As an undergraduate studying immunology at the University of Melbourne, Komal heard about the Institute’s groundbreaking studies in the field. “Many of the concepts that are fundamental to immunology – such as clonal selection, the distinction between B and T lymphocytes, and how B and T cells collaborate to produce antibodies – were discovered right here at the Institute. This, plus the fascinating Honours research projects on offer, encouraged me to start my research career here,” she said.
Komal’s research is looking at whether the cytokine (signalling protein) interleukin-11 helps acute myeloid leukaemia, an aggressive blood cancer, to grow and progress. “My project builds on the expertise of my supervisors, Dr Tracy Putoczki and Dr Gabriella Brumatti, in cytokine signalling and blood cancers,” she said. “We already know that interleukin-11 is important in many other types of cancer, so I’m investigating its role in AML – which may lead to better treatments in the future.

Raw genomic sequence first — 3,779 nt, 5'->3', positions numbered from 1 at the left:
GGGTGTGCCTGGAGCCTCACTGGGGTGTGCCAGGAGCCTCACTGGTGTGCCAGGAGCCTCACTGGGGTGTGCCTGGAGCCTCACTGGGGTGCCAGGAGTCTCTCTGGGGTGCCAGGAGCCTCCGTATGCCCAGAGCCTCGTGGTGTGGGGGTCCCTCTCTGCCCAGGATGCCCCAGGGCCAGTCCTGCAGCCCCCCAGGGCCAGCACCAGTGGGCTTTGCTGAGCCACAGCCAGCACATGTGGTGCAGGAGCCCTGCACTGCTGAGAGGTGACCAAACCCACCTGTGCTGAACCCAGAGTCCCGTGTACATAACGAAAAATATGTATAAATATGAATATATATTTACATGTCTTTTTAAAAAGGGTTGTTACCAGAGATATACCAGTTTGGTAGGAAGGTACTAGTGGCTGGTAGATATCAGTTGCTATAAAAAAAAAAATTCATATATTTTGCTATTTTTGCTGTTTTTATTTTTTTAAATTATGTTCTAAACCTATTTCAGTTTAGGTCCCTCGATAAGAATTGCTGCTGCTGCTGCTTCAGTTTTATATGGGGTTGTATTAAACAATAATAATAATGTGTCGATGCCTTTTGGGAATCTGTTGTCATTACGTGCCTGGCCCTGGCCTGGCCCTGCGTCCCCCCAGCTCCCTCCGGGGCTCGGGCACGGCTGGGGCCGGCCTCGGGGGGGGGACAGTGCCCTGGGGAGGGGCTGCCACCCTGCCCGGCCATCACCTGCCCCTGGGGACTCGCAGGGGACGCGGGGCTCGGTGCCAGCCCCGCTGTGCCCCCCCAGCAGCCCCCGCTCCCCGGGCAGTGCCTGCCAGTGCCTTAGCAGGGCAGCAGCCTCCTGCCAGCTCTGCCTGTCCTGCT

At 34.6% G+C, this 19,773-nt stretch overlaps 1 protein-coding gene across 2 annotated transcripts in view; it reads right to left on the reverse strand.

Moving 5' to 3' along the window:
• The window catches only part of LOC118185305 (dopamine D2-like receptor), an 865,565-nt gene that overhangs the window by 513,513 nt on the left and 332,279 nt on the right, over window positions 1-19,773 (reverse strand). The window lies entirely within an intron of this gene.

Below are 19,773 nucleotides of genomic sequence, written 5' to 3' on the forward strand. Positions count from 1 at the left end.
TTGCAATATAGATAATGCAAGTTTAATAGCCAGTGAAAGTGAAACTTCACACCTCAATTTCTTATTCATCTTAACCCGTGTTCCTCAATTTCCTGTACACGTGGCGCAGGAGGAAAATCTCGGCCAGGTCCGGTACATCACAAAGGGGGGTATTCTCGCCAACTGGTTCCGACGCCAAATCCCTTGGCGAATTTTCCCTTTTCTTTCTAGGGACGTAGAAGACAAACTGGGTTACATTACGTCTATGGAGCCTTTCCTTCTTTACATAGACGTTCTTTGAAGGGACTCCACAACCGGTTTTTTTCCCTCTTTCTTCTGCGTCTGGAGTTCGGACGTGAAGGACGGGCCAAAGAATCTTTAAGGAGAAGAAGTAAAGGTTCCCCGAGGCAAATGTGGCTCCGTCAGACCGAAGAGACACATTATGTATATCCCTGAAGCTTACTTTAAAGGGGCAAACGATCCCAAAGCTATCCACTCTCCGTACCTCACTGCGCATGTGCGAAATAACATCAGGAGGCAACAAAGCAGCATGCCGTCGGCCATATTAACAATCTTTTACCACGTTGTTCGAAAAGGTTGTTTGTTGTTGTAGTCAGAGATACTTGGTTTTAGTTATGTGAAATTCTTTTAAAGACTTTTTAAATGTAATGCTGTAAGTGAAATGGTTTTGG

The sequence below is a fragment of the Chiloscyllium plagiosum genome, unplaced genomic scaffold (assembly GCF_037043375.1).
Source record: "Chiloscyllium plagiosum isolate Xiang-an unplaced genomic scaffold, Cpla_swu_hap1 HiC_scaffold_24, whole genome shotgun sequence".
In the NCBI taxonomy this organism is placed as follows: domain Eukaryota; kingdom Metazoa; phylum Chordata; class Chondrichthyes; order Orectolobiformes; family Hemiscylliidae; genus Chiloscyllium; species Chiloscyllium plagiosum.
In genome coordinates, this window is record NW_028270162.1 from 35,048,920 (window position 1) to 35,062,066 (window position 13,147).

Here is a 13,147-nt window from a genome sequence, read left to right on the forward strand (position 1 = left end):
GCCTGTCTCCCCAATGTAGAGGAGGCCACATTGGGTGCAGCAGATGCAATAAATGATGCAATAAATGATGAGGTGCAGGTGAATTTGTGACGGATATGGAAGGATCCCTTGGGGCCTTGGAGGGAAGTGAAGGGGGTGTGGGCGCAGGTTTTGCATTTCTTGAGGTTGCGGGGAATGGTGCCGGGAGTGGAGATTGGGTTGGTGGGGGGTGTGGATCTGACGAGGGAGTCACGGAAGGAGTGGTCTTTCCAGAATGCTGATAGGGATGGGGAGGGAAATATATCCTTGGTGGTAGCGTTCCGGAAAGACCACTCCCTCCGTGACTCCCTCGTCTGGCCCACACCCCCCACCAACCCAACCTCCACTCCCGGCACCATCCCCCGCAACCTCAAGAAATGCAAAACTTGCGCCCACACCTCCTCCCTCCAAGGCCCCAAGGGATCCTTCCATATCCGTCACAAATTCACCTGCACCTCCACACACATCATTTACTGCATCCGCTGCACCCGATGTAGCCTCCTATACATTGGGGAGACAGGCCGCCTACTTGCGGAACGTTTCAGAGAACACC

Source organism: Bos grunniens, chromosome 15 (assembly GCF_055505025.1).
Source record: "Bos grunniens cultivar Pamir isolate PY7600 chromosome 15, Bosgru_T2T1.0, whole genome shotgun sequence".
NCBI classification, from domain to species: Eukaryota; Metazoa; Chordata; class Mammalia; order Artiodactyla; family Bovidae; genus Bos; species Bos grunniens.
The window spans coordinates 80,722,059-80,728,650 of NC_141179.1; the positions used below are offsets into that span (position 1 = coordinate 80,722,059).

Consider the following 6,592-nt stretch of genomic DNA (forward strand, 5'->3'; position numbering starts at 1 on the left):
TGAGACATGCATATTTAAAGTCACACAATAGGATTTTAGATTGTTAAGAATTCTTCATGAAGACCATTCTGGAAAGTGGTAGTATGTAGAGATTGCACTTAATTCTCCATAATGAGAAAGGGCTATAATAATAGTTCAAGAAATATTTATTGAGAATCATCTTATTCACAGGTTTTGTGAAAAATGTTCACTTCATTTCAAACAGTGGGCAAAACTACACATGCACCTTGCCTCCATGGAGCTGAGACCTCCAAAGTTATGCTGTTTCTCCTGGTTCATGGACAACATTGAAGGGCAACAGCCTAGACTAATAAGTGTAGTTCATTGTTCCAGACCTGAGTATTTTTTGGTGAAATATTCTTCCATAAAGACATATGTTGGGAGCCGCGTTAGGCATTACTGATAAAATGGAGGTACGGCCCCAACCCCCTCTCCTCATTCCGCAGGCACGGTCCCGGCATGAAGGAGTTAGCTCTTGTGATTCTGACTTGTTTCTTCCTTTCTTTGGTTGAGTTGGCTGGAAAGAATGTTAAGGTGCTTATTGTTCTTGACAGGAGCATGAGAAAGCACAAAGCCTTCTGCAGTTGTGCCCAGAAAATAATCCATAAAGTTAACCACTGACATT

Maintaining leukaemia cell lines in tissue culture, western blotting to detect proteins and analysing gene transcription using ‘qRT-PCR’ are among the techniques Komal uses in her project.
“I’ve learnt a lot since starting Honours, and my lab has really supported me to develop new laboratory skills and develop an understanding of how my project fits into the wider field of research.”
Komal says her Honours year has provided many fantastic opportunities.
“It is a great honour to be a student at the Institute, where numerous discoveries took place and many more await in the foreseeable future.”
“The Institute’s Honours program provides a range of networking opportunities with research experts locally and internationally, to improve existing and to learn new techniques in the field. I’d love to continue my education at the Institute as a PhD student,” she said.